The Value of a Writers’ Group

Many years ago, someone suggested that I find a writers’ group. I cringed at the idea. The thought of sharing my work with others, let alone getting an actual critique, unleashed a mild panic. I put the suggestion in the back of my mind (the way back) and continued writing and submitting and accumulating rejections. I pursued my degree in writing and shared my work with teachers and professors because, hey, that’s their job. They’re supposed to critique my work. I had yet to realize that the best teachers are not the folks standing at the front of the classroom making money for what they do. The best teachers are the writers like ourselves, who sit down at their desks everyday, putting the best they can on a piece of paper or a computer screen. They hope and dream, deal with defeat and then get up the next day and do it again.

After graduating, I continued my writing ritual of submission and rejection. It was a lonely process and I considered contacting one of my professors to see if they’d work with me. Instead, I remembered the suggestion I’d gotten a few years back and dared peruse the back page of a newsletter from a local writing organization. There was a list of writing groups and one close to home that was advertising for a new member. Ignoring my sweaty hands and pounding heart, I submitted a few chapters of the novel I was working on for their review and waited to see if I would be “the fit” they were looking for. An email a couple of days later asked me to come the following week and bring some work to share. Joining that group was the best thing I ever did to further myself as a writer.

Is it hard to walk into a room of people and hand over the pages you’ve been pouring yourself into? Absolutely. It’s right up there with laying down your heart in the middle of the floor and hoping it doesn’t get stepped on or standing naked in a busy intersection. It’s as vulnerable as I’ve ever felt.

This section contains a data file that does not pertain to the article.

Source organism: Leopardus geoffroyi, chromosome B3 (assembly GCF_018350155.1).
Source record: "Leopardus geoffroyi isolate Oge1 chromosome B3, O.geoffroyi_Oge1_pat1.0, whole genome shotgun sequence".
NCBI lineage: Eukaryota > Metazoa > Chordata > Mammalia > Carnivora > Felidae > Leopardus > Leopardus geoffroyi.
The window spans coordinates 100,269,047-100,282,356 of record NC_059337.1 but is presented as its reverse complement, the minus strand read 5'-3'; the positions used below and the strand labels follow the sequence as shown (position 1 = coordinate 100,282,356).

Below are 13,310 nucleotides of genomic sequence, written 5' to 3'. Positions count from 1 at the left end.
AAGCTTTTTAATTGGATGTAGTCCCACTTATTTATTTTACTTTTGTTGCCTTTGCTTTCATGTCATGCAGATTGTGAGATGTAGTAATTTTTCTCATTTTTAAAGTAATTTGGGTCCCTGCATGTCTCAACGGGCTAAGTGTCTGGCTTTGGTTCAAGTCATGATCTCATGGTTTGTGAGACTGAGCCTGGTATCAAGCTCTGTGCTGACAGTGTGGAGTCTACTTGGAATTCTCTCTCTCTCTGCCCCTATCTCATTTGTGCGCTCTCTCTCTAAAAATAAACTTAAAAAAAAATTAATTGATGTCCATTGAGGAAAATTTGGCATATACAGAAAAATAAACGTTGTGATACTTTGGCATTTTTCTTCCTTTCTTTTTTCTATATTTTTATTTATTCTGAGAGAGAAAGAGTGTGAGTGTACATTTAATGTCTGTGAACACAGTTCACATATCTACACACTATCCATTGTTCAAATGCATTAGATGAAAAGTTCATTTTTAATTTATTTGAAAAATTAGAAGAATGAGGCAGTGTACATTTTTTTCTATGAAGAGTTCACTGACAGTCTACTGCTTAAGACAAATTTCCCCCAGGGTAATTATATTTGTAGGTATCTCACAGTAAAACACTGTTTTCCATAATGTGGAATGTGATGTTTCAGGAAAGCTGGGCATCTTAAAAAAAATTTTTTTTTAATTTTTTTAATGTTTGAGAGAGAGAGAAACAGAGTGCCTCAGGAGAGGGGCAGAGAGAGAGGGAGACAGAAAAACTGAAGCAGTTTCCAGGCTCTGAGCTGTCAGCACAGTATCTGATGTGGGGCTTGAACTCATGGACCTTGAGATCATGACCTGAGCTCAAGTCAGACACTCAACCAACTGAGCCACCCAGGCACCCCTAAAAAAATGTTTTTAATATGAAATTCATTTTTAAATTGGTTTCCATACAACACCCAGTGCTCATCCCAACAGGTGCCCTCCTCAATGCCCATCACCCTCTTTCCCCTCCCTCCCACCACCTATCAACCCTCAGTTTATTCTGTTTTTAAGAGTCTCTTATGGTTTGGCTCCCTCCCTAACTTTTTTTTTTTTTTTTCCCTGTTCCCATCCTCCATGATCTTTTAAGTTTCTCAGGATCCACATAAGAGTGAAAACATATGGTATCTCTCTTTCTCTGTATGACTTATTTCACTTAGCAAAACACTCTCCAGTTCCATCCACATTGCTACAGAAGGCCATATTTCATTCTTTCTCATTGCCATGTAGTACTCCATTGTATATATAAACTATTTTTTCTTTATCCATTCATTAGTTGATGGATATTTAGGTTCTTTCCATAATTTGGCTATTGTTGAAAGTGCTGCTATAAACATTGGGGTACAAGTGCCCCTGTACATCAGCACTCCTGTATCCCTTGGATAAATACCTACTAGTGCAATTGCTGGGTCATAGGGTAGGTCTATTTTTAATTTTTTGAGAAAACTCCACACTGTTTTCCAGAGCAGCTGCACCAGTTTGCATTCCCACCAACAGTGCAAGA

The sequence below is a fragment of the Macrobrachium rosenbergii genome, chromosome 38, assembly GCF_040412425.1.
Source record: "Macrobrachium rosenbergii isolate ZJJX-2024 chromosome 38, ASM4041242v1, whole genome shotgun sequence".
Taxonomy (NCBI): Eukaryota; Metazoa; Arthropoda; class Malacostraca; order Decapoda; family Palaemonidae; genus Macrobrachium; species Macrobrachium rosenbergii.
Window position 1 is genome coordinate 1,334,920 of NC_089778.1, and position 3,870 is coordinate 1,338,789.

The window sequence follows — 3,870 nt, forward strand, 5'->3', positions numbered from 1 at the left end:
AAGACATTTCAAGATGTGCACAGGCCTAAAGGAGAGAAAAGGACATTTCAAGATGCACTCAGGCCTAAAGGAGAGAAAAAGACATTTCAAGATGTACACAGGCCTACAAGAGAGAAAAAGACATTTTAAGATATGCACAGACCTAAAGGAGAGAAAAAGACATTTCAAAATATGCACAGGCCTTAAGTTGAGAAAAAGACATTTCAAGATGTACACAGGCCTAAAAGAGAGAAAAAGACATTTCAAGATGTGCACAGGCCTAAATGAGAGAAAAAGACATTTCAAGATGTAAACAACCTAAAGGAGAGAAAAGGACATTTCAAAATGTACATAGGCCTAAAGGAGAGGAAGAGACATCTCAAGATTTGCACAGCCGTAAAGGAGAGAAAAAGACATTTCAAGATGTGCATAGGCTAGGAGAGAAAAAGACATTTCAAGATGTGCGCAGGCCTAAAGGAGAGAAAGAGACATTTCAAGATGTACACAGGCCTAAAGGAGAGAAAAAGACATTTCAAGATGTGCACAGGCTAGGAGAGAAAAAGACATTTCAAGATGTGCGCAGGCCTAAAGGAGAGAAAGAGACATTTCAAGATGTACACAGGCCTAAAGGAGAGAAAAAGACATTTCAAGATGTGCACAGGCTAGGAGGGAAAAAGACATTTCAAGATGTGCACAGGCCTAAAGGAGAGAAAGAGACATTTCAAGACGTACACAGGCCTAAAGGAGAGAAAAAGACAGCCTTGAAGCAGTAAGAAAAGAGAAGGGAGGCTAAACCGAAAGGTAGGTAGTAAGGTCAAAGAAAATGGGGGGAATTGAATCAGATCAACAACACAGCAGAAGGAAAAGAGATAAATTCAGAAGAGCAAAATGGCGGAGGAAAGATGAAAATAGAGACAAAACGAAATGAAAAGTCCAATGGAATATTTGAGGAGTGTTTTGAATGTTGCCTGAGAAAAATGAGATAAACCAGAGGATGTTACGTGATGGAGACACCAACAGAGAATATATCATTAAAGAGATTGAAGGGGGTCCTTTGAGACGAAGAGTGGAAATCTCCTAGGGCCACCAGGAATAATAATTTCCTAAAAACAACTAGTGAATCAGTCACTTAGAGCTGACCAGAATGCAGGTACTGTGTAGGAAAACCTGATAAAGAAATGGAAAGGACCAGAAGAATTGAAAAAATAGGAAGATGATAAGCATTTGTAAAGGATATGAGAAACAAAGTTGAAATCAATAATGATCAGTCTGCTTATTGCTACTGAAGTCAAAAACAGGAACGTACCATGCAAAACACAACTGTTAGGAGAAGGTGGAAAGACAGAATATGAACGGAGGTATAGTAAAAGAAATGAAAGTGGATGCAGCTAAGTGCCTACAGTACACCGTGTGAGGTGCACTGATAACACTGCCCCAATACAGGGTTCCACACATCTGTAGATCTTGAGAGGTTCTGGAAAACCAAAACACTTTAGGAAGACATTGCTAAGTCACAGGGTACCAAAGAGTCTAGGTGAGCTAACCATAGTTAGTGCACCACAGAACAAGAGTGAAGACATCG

As writers, most of us are introverts. For me, it’s a lot easier to put my voice on the page than to speak up in a room full of people. But no one becomes better at what they do without feedback, not the athlete or the chef, or the parent, or the teacher. We need each other and writers are no exception. Even though I savor the solitude of writing, I have also learned to savor the advice, suggestions and critiques of people I trust and those who know more than I do. (Which as it turns out, are quite a few.)

The friendship and intimacy that I’ve found within my writers group has been invaluable in my growth as a writer. Things are pointed out within my work that I would never have seen myself. Do I feel defensive when I’m being critiqued? Sure, but I get over it pretty fast because once I allow myself to really listen, I often realize they’re right. It’s a little like having someone tell you that you should cut your hair a different way or not wear a certain color. At first you’re defensive, but later, when you look in the mirror, you realize they’re right. Critiques aren’t cruel they’re immensely helpful. The tough part is getting over our own defenses so that we can hear them. That’s where an intimate, trusted writing group comes in. The writers in my group support me in taking my craft seriously, but their humor and friendship insure that I don’t take myself seriously. And that little lesson makes all the difference.

Patricia Hale is a graduate of the MFA program at Goddard College in Vermont. She is a member of Sister’s in Crime, Mystery Writers of America, NH Writer’s Project and Maine Writer’s and Publisher’s Alliance. Her essays and articles have appeared in New England literary magazines and the anthology, My Heart’s First Steps. When not writing, she enjoys hiking with her dogs and kayaking on the lakes near her home. Patricia lives in New Hampshire with her husband and two German shepherds.

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  1. That was quite an interesting post. Really enjoyed it. Thank you for sharing.

  2. I have been a part of a writers' group for quite a few years now. I too have found the support of the group invaluable, though our group is a writing exercise group (We write to prompts for 40 minutes) not a critique group.


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